It was just what the doctor ordered: a young and inexperienced opponent, a quick finish and a place in the fourth round of the French Open.
Two days ago, Johanna Konta was almost undone by a spirited performance by the small but nimble Lauren Davis and a stinking cold. Last night, she looked physically miles better as she absolutely pummelled the 21-year-old Viktoria Kuzmova of Slovakia 6-2, 6-1. Kuzmova, the world No 47, is no pushover, but still she could do nothing to stop Konta running away with the match.
The only brief moment when it looked as if the Slovak might make a match of it was in the first set when, at 3-1 down, she broke back for 3-2. Would Konta be rattled by this? Was she feeling well enough to withstand a fightback? There was need to worry; Konta was stronger, braver and smarter than the young rival and after 54 minutes she had the match wrapped up in good time for supper and an early night.
“I had a lot of things go my way today,” Konta said, sounding much better than she had on Wednesday, “and I think I knew going into the match that I really had to not give her the opportunity to have the time she needs to play well. Because when she has the time, she’s very hard to play. So I was just trying to take time away and try to impose myself as much as possible. I’m really pleased with that.”
She had every right to be pleased. She won more than twice the number of points that Kuzmova did, she hit 20 clean winners and made only ten unforced errors. She was in charge from first ball until last and now faces her friend, Donna Vekic, the world No 24 from Croatia.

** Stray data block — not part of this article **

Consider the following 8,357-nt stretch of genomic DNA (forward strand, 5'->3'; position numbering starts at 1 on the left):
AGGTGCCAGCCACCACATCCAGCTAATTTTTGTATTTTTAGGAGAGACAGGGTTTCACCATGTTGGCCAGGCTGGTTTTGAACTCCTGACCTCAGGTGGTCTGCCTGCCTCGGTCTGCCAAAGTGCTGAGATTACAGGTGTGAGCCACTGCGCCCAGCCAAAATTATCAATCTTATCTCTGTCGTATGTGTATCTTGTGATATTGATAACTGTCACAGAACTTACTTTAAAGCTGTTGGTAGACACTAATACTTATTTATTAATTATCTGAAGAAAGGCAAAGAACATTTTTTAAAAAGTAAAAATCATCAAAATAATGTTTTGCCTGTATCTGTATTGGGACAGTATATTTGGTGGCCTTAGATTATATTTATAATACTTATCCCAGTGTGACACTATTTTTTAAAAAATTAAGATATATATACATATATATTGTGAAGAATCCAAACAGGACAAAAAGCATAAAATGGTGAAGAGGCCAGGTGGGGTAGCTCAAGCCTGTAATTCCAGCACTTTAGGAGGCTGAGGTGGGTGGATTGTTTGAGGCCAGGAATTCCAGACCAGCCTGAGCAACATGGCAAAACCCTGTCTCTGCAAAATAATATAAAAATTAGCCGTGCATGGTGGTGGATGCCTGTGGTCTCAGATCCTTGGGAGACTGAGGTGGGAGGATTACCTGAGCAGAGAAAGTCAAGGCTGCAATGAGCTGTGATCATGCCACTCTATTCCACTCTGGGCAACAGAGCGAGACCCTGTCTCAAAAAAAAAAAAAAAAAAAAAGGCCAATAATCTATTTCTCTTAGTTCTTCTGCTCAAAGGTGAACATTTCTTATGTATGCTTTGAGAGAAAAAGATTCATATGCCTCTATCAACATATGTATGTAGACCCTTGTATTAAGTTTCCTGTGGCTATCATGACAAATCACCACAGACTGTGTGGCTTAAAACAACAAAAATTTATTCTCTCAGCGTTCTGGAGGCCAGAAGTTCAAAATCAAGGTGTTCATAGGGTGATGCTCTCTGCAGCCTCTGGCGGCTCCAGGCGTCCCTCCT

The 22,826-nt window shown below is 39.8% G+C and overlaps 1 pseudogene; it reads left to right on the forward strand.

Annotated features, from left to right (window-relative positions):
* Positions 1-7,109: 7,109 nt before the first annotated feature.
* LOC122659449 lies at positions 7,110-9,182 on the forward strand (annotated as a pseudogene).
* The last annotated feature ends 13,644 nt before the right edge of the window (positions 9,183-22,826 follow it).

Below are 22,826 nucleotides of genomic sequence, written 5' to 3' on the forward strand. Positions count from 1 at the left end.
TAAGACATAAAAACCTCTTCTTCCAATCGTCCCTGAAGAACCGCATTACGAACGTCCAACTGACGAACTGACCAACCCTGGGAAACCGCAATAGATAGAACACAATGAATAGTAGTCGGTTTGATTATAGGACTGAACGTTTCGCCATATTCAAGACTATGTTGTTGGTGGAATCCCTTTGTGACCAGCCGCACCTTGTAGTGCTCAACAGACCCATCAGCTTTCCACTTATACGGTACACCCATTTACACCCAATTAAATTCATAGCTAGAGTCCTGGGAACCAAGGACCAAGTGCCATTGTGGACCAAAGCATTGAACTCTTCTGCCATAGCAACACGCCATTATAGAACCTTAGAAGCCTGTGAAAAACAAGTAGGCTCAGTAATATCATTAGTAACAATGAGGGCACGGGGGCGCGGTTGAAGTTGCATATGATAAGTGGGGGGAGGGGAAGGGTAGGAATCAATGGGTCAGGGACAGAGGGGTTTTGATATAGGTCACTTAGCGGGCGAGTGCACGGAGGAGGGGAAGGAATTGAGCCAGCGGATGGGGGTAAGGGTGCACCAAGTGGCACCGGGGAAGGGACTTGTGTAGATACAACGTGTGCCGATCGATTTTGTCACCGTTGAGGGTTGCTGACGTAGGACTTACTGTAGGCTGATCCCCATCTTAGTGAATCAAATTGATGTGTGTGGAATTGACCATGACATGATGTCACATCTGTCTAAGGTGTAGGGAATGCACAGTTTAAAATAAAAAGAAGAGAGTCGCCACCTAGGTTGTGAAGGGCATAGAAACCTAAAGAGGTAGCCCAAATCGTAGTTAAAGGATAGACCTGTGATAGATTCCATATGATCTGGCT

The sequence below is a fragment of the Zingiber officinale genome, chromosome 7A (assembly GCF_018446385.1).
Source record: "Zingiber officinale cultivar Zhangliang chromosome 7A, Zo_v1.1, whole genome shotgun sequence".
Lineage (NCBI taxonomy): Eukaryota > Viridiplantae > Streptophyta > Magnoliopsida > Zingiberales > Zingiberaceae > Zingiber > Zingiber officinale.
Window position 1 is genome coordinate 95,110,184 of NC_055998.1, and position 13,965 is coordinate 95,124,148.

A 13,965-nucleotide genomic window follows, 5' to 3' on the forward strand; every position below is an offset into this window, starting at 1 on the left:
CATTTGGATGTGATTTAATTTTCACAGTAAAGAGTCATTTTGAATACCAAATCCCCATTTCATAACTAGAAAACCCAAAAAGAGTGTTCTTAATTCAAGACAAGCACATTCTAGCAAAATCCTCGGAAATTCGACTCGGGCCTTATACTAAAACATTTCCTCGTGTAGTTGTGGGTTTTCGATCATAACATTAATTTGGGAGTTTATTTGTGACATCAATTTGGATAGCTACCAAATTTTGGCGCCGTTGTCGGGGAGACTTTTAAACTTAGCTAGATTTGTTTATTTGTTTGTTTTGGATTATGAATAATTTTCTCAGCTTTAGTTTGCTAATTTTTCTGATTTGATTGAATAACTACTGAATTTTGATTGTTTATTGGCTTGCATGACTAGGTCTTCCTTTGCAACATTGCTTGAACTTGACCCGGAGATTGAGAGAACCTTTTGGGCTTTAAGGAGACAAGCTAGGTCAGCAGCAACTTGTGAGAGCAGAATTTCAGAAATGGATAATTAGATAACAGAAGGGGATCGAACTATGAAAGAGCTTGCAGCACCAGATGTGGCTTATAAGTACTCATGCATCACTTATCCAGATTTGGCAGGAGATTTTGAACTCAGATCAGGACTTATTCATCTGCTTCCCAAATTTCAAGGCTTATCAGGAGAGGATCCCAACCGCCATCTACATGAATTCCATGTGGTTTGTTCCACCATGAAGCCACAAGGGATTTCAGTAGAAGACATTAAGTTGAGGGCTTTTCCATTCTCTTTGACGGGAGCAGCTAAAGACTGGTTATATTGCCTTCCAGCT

The two have played six times with honours even but they have never played on clay. Vekic won their last two encounters on a hard court and Konta won the two before that on grass in Nottingham last year and at Wimbledon the year before. That epic was only decided 10-8 in the third set and was the second-round launchpad for Konta’s run to the semi-finals.
“We’ve had plenty of battles on the court and we know each other off the court,” Konta said. “We’re good friends so it’ll be another privilege to play her. She’s a great player, playing really well, so it’s another opportunity for me to play a great player.”
The day at Roland Garros began with the swift and clinical removal of Karolina Pliskova, the No 2 seed, by Petra Martic, the No 31 seed, 6-3, 6-3. Martic has long had Pliskova’s number – she leads their lifetime rivalry with three wins to one, although at tour level they are tied at one win apiece – and that, combined with Pliskova’s poor record at Roland Garros (she has only reached the second week once in eight attempts) was a recipe for failure.
“I think I just didn’t play that well,” Pliskova said. “Maybe I was a little bit, at some points, passive, maybe not that fast. My serve wasn’t really working. I don’t think she did much wrong today, so I think she played clever. She was patient. I just did too many mistakes.”
Garbine Muguruza, the champion of 2016 and current world No 19, and Sloane Stephens, last year’s finalist, took their appointed places in the fourth round to set up the showcase women’s match on Sunday’s schedule. Stephens took her time to get there, needing three sets to get past Palona Hercog 6-3, 5-7, 6-4, but Muguruza wasted no time in beating Elina Svitolina, the world No 9, 6-3, 6-3.
“I feel very good in this tournament,” the Spaniard said. “I have always loved it since I was a little girl. I also love the clay court. Yeah, I don’t know what is about French Open that gives me always, like, a nice mood and my tennis develops much better.
“Playing a top player is always a tricky match. I was happy to face it today in an early round. I would like to play many matches like that. That’s going to give me a lot of confidence and a lot of meaning.”